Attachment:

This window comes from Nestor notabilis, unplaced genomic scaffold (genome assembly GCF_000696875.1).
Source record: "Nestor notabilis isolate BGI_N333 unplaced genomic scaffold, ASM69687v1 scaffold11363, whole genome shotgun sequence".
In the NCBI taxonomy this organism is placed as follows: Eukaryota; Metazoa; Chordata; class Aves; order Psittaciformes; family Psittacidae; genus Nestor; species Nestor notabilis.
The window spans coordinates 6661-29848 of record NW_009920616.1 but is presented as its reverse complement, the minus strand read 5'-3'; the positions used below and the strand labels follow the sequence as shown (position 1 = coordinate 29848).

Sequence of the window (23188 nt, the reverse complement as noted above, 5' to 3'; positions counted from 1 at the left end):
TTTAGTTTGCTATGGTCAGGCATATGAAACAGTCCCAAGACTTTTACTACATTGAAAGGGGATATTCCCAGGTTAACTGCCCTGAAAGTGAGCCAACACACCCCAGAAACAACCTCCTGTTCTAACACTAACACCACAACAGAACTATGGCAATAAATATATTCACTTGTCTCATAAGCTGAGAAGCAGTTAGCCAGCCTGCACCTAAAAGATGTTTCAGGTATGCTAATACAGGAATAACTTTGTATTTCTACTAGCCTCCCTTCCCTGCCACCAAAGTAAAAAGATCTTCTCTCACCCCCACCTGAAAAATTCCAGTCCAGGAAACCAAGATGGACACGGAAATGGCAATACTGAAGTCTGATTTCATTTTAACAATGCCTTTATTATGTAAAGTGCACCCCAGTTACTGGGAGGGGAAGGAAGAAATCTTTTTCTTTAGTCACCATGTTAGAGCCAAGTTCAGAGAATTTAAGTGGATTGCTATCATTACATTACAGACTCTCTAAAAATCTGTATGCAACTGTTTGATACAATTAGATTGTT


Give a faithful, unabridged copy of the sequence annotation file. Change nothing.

This window comes from Nestor notabilis, unplaced genomic scaffold (genome assembly GCF_000696875.1).
Source record: "Nestor notabilis isolate BGI_N333 unplaced genomic scaffold, ASM69687v1 scaffold11363, whole genome shotgun sequence".
In the NCBI taxonomy this organism is placed as follows: Eukaryota; Metazoa; Chordata; class Aves; order Psittaciformes; family Psittacidae; genus Nestor; species Nestor notabilis.
The window spans coordinates 6661-29848 of record NW_009920616.1 but is presented as its reverse complement, the minus strand read 5'-3'; the positions used below and the strand labels follow the sequence as shown (position 1 = coordinate 29848).

Sequence of the window (23188 nt, the reverse complement as noted above, 5' to 3'; positions counted from 1 at the left end):
TTTAGTTTGCTATGGTCAGGCATATGAAACAGTCCCAAGACTTTTACTACATTGAAAGGGGATATTCCCAGGTTAACTGCCCTGAAAGTGAGCCAACACACCCCAGAAACAACCTCCTGTTCTAACACTAACACCACAACAGAACTATGGCAATAAATATATTCACTTGTCTCATAAGCTGAGAAGCAGTTAGCCAGCCTGCACCTAAAAGATGTTTCAGGTATGCTAATACAGGAATAACTTTGTATTTCTACTAGCCTCCCTTCCCTGCCACCAAAGTAAAAAGATCTTCTCTCACCCCCACCTGAAAAATTCCAGTCCAGGAAACCAAGATGGACACGGAAATGGCAATACTGAAGTCTGATTTCATTTTAACAATGCCTTTATTATGTAAAGTGCACCCCAGTTACTGGGAGGGGAAGGAAGAAATCTTTTTCTTTAGTCACCATGTTAGAGCCAAGTTCAGAGAATTTAAGTGGATTGCTATCATTACATTACAGACTCTCTAAAAATCTGTATGCAACTGTTTGATACAATTAGATTGTT